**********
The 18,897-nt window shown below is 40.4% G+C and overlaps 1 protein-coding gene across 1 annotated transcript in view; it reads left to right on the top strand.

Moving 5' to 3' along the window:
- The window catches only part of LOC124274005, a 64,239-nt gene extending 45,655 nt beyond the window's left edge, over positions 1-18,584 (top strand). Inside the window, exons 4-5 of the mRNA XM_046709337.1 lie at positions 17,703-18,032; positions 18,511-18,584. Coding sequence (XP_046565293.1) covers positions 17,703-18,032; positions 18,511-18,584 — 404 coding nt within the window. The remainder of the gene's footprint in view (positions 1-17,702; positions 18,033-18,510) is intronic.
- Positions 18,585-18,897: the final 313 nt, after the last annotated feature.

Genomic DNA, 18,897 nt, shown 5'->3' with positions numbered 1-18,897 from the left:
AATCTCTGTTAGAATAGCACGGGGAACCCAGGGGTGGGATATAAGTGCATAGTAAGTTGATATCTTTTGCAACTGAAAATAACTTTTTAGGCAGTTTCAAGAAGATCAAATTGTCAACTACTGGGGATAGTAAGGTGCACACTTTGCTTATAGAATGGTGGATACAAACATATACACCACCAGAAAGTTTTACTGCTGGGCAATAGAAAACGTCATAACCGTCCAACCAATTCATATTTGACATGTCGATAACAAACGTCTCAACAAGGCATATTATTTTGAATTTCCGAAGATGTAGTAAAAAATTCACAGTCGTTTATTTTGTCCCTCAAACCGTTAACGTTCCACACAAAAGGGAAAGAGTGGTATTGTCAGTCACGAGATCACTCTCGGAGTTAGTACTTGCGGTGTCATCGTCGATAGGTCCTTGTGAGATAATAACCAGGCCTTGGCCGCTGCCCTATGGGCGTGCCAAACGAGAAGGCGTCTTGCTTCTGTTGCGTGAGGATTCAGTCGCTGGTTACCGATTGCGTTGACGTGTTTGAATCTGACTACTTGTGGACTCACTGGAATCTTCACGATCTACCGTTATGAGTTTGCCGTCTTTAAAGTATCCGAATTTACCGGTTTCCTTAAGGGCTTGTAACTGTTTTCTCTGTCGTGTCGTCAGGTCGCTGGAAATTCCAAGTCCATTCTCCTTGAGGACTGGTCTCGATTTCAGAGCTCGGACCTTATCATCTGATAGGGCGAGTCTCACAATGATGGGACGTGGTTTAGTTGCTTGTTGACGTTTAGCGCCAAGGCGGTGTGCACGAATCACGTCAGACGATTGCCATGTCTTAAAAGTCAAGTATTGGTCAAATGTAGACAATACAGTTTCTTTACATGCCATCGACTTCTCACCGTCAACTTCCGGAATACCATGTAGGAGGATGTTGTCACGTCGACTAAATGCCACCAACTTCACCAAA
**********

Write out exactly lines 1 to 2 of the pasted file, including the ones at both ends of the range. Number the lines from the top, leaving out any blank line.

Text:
The 18,897-nt window shown below is 40.4% G+C and overlaps 1 protein-coding gene across 1 annotated transcript in view; it reads left to right on the top strand.

Moving 5' to 3' along the window: